The FCC's 25 Mbps broadband definition is facing more criticism from Republican lawmakers with Senators Fred Upton and Greg Walden claiming the regulator is simply power hungry.
In a joint letter to Tom Wheeler, chairman of the FCC, the two lawmakers said that they are concerned that the lack of consistent reporting has "been used to justify commission actions to intervene in seemingly competitive markets."
The senators said that they take issue with the FCC's ever-changing definition of broadband.
"Instead of uniformity of definition, the commission has instead made broadband speed a variable in the regulatory equation," Upton and Walden said. "This represents the latest in series of troubling actions that distort -- or outright ignore -- the FCC's requirements to produce honest, data-driven reports to inform policymakers and the public."
Upton and Walden asked that the FCC respond to their concerns outlined in their letter by February 19.
The FCC voted along party lines in 2015 to redefine broadband from 4/1 Mbps to 25/3 Mbps in 2015.
The senators' letter comes as the FCC's 2016 Broadband Progress report revealed that over 34 million U.S. citizens can't get a minimum 25 Mbps wireline broadband connection and over 39 percent of rural consumers can't get any broadband service at all. Additionally, 41 percent of consumers who live in tribal lands can't get access, and nearly half of the U.S. schools fall below the 1 Gbps per 1,000 students goal.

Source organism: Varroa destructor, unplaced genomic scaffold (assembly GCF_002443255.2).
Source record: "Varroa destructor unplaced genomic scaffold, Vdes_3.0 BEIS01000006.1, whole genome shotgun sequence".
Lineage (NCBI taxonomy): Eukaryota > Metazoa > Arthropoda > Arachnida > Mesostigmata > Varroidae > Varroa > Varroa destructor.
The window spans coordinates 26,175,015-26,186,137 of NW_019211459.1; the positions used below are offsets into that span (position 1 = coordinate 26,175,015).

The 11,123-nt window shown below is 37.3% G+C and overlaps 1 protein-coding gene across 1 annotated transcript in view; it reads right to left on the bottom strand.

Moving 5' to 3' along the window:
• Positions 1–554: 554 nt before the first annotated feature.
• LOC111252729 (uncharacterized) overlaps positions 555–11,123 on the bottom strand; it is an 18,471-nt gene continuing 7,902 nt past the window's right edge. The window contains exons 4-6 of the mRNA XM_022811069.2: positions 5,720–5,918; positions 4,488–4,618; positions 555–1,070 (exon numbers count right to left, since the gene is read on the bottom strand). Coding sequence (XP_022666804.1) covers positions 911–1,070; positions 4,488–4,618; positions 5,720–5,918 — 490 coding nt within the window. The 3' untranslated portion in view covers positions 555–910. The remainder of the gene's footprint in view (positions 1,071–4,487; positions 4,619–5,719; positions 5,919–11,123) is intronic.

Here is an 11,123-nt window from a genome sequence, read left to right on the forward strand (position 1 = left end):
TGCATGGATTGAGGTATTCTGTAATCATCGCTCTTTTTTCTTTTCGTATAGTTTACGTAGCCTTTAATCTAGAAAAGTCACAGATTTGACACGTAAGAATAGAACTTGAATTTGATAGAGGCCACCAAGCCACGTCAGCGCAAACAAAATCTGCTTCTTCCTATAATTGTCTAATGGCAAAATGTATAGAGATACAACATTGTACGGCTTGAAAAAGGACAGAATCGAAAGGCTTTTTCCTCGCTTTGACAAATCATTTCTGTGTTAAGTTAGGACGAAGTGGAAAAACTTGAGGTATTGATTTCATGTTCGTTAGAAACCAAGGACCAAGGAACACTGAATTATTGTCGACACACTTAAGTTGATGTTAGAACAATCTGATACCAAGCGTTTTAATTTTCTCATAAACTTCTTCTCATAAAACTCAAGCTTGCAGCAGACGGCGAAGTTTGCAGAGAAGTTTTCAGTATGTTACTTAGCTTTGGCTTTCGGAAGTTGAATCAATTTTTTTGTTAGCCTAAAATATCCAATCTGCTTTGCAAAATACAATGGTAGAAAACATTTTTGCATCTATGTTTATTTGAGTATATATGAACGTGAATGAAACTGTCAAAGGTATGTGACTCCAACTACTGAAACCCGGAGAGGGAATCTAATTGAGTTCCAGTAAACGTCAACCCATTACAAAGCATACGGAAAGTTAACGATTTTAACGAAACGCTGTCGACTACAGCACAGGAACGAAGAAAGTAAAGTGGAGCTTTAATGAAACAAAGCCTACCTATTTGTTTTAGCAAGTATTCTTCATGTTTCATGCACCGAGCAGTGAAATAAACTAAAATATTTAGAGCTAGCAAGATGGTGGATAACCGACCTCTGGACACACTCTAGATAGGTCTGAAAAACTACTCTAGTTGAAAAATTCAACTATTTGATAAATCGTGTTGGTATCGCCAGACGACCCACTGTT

Part of this could be the combination of incumbent local exchange carriers (ILECs) that have yet to upgrade aging, slower DSL lines to higher speeds leveraging next-gen technologies like VDSL2 with bonding.
Upton and Walden are hardly alone in their criticism of the FCC's broadband definition or their broadband progress report.
Earlier, six senators also wrote a letter to the FCC complaining about the higher standard, claiming that 25 Mbps was overkill and more than a regular consumer needs.
Likewise, large ILECs AT&T (NYSE: T) and CenturyLink (NYSE: CTL) as well as industry groups like USTelecom say that the FCC's Broadband Report does not take into account the amount of money service providers are spending to extend broadband services to more communities.
CenturyLink has been expanding broadband on two fronts. It has been building out 1 Gbps FTTP to select businesses and consumers in 16 markets as well as 10/1 Mbps to rural areas via the FCC's Connect America Fund (CAF-II). The telco said the FCC's actions makes it challenging for service providers to comply with the regulator's standards.
- see this release
- and the Senator's letter (PDF)
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